Other eligibility factors include active duty service dates, deployments you may have served on, or other criteria, such as being discharged for medical reasons, serving in a war zone (Vietnam War veterans and Persian Gulf veterans who served in theater during certain dates are eligible for VA health care benefits), Former POWs, Purple Heart recipients, and veterans who meet certain household income requirements may be eligible for VA medical care benefits.

Here is more information for determining VA health care eligibility.  You can also contact the VA to determine health care eligibility or use this eligibility questionnaire.

Apply for VA Health Care Benefits First

You must be enrolled in the VA health care system in order to receive a VHIC. To do this, you must establish eligibility and fill out Form 10-10EZ or Form 10-10EZR (these are also the same forms used to update your personal information).

You can fill out this form online, by phone (Call 1-877-222-8387, Mon-Fri, 8:00 am – 8:00 pm EST), by mail, or in person at any VA clinic or medical facility. Here is the VA Directory to find a location near you.

Where to Get Help Applying for VA Healthcare Benefits

You can visit your local VA medical care facility for assistance with your application. You can also visit your county Office of Veterans Affairs. These offices are run by the state or your local county, and are not directly affiliated with the VA. However, they have trained benefits counselors who can assist you free of charge.

Finally, you can contact a Veterans Service Organization such as the DAV, AMVETS, American Legion, VFW, and similar organizations. These organizations offer free benefits claims assistance, and often have local offices. If not, you can often contact someone through one of these sites. Here is a list of similar organizations.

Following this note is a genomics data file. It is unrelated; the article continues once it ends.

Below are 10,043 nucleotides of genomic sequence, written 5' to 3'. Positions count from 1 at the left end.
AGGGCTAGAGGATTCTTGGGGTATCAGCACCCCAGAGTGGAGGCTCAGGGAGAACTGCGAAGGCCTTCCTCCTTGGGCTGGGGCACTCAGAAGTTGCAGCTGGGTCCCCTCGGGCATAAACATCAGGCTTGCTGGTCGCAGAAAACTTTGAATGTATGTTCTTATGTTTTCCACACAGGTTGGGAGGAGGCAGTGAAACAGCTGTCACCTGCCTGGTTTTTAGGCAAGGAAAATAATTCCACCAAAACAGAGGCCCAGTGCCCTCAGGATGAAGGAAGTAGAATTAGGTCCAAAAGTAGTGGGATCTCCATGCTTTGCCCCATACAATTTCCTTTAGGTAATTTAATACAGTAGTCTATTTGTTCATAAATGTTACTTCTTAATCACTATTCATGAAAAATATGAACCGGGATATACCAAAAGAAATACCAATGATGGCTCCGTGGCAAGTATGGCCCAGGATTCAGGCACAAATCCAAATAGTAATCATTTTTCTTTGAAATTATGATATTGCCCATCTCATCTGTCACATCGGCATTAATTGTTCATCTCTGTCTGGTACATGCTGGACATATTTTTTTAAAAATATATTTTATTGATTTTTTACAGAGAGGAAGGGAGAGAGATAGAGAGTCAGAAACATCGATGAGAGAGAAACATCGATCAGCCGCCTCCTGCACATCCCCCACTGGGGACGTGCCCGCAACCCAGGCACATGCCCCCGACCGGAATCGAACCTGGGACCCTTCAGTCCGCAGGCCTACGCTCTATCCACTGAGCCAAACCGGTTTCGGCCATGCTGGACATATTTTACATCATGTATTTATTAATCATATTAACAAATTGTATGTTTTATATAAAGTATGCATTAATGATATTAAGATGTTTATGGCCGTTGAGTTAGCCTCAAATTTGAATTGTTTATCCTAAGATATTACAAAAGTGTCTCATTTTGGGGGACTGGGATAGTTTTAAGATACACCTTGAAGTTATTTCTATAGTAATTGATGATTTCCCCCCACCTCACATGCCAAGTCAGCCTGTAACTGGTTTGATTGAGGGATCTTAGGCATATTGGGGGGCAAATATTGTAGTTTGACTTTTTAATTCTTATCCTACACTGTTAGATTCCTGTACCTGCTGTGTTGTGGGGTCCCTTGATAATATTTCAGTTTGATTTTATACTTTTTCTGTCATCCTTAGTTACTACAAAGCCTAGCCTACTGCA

How to Apply for a VA Health ID Card

After you have enrolled in the VA health care system, you can visit your local VA clinic or medical facility to obtain an ID card. You will need to bring a primary form of identification, such as a state-issued driver’s licenses or ID card, a passport, or a similar form of ID with photo identification.

You will then have your information entered into the VA system and have your photo taken. The card will then be mailed to you within 7-10 business days. Be sure to verify all the information is correct on the VA ID Card when you receive it.

What You Need to Know About the VIC Card

The Veterans Health Identification Card only contains your name, branch of service, photo, and any special benefits designations, such as a mark for a service-connected disability, POW Status, or Purple Heart recipient.

The cards no longer contain printed Social Security Numbers, date of birth, or other confidential personal information on the front of the card. In fact, the newer cards are more secure and do not contain any personally identifiable information on the magnetic stripe or barcode.

Each card also includes a Unique Member Identifier — Department of Defense assigns an electronic data interchange personal identifier (EDIPI) that allows VA to retrieve the Veteran’s health record.

If your Veterans Identification Card is lost or stolen, you should contact the medical facility that issued your card. Photos are maintained on file, so you won’t need to have another photo taken. You will have to verify your personal information to prove your ID.

The VA ID Card is not an insurance card.

The only authorized use of the Veterans Identification Card is for verifying ID at VA facilities. It is not an insurance card and cannot be used to pay for medical care at non-VA medical facilities. Though not an official use, many veterans use these cards to prove military service.

Should You Get a VHIC, Even if You Don’t Use the VA for Healthcare?